Reading from a rare prepared statement, Madison Mayor Paul Soglin promised to veto a resolution strengthening and codifying several protections for undocumented immigrants if one provision, designating the Common Council office as a “safe space,” is not removed.
“I see little value and a great deal of risk in such an action,” he said in the statement. “First, the practicality of the city council offices becoming a sanctuary is minimal. Secondly, the location (on the fourth floor of the City County Building) is less than ideal. Lastly, the facilities are impractical.”
But most importantly, Soglin said, the “safe space” provision might spark the tempers of state legislators, who have threatened to withhold state funding from so-called “sanctuary cities” in the past.
“The rest of the resolution is fine,” Soglin said. “Most of what goes in there, except for that one spot, actually modernizes our position, brings it in alignment with city policies and procedures. The risk in all of this is bringing down the wrath of the state upon the city. I believe that we are less likely, significantly less likely to have that happen if that language is omitted. I see nothing in that language that adds substance to our position.”
The proposal would also limits communication between the City of Madison and ICE; restricts the spending of City funds on immigration enforcement actions; prohibits City agencies from denying City services based on immigration status; makes clear that city officials, like the police, will not ask or disclose someone’s immigration status unless the person has committed a felony, among other things.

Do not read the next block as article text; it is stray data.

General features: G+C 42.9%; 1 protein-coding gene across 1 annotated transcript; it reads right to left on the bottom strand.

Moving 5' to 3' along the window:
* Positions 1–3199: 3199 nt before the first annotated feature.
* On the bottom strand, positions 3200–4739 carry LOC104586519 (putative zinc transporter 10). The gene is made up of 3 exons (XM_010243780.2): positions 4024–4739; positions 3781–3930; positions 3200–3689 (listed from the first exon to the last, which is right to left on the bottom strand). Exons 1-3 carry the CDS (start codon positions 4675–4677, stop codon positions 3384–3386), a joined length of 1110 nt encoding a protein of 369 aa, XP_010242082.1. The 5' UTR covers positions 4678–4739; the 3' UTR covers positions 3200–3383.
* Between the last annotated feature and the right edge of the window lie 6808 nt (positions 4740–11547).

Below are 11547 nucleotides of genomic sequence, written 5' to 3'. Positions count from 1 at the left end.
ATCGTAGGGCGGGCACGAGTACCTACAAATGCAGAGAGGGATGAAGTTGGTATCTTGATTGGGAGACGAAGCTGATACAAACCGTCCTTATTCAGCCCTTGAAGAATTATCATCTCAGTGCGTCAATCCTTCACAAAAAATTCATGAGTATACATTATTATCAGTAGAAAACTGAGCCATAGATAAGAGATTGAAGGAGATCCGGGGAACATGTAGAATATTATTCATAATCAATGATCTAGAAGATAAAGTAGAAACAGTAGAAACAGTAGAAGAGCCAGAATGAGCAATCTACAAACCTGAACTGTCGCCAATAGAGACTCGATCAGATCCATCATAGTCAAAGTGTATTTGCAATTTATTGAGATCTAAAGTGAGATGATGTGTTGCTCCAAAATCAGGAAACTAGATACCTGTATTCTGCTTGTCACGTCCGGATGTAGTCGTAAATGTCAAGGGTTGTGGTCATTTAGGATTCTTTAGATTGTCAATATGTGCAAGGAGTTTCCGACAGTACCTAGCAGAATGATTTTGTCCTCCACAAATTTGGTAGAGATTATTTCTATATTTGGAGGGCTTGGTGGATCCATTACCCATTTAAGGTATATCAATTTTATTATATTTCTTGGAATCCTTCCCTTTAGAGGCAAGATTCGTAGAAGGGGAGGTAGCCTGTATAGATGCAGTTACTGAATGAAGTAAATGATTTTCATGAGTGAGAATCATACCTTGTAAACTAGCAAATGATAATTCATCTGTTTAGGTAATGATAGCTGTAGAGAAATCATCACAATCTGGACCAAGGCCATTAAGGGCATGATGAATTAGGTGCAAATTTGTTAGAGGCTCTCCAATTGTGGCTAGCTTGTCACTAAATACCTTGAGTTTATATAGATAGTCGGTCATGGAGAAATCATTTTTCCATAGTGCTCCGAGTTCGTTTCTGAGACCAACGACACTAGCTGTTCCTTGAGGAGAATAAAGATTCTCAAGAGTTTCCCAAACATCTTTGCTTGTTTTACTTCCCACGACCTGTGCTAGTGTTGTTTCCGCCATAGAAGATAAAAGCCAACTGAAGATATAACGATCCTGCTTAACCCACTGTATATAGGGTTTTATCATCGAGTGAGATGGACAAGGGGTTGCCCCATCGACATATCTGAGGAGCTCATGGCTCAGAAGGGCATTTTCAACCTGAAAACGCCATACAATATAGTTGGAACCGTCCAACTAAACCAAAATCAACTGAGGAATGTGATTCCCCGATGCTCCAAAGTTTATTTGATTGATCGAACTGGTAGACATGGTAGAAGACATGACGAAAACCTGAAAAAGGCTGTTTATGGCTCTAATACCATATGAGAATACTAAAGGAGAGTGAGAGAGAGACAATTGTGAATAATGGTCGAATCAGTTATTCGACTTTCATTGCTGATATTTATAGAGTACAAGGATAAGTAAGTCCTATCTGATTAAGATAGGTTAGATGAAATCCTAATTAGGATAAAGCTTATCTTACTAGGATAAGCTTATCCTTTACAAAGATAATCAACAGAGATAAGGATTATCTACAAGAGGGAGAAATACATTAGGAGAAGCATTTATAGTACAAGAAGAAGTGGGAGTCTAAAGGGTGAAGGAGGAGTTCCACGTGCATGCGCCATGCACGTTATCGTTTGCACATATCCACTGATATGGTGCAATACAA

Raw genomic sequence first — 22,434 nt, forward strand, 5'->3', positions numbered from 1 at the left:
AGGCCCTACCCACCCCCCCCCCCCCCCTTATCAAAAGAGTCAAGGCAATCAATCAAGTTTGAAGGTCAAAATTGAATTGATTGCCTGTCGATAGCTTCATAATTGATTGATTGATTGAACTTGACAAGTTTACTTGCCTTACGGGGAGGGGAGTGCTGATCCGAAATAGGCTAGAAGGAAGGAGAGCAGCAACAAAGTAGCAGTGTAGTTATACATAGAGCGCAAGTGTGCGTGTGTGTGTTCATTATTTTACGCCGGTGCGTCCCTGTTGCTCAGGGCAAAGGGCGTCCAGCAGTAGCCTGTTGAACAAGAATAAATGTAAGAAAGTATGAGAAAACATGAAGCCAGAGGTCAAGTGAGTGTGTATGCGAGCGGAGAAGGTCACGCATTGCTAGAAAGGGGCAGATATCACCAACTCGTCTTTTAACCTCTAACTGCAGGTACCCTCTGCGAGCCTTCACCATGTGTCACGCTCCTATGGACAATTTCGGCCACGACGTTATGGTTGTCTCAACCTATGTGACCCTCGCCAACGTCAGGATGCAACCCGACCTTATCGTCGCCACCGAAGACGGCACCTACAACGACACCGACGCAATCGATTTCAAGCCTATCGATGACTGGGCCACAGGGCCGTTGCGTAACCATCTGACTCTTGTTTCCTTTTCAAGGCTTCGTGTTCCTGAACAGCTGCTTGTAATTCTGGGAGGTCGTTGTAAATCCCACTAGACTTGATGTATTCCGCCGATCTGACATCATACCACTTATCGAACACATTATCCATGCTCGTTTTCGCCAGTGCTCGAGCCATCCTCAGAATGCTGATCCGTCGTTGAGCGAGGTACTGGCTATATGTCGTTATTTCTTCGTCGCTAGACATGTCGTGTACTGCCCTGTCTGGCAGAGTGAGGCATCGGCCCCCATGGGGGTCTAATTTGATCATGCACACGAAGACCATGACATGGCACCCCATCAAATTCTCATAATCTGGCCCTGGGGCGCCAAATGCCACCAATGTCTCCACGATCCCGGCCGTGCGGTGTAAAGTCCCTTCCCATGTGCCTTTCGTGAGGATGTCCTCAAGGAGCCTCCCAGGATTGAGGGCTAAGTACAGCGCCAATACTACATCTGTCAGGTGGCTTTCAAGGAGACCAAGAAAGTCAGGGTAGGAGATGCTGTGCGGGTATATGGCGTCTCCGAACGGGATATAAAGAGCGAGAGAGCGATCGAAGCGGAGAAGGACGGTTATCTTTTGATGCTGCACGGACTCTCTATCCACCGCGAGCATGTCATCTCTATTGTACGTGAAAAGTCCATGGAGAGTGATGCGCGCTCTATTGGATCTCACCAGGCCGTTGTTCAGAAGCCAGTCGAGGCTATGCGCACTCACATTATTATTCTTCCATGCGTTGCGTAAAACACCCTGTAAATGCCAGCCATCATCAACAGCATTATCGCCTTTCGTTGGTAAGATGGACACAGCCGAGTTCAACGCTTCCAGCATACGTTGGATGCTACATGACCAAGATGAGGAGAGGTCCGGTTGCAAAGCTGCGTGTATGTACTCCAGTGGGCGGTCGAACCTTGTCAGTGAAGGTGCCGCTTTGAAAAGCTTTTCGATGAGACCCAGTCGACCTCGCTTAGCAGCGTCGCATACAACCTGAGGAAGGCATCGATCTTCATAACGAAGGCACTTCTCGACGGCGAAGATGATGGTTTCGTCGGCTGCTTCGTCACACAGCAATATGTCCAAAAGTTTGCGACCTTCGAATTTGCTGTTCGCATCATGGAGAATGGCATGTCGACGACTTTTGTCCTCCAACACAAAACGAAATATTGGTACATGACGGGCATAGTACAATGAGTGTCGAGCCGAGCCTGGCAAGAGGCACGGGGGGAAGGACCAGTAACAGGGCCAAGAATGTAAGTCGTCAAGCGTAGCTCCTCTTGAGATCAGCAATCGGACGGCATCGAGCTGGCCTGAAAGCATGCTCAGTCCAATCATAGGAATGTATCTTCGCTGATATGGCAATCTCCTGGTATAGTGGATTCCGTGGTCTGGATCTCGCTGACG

The “safe space” language is “symbolism,” Soglin said. “There’s little or no content to it and I just don’t understand why it is necessary. If you are engaged in a battle, pick your fights strategically. Maximize your ability to win. Maximize your ability to gain public support. Stay unified.”
The symbolism is part of the point, said Alder Shiva Bidar, who drafted and introduced the measure.
“I believe it’s appropriate to designate a safe space to send the message to our residents that we are willing to stand up and to be bold,” Bidar said. “We need to stand up for our values. I think it’s time for us to be bolder. The mayor wants us to be conservative and fear what the state will do. I will not do that.”
“I don’t see how (the safe space provision) is the one thing that’s going to be an issue,” said Alder Mark Clear, one of ten co-sponsors of the resolution. “We definitely need to figure out what it means in practicality. It may be as much about making a statement that we’re going to create a safe space or safe spaces, and this is the most convenient and the one the Council has control of.”
The measure will be up for debate and vote at the February 7 meeting of the Common Council.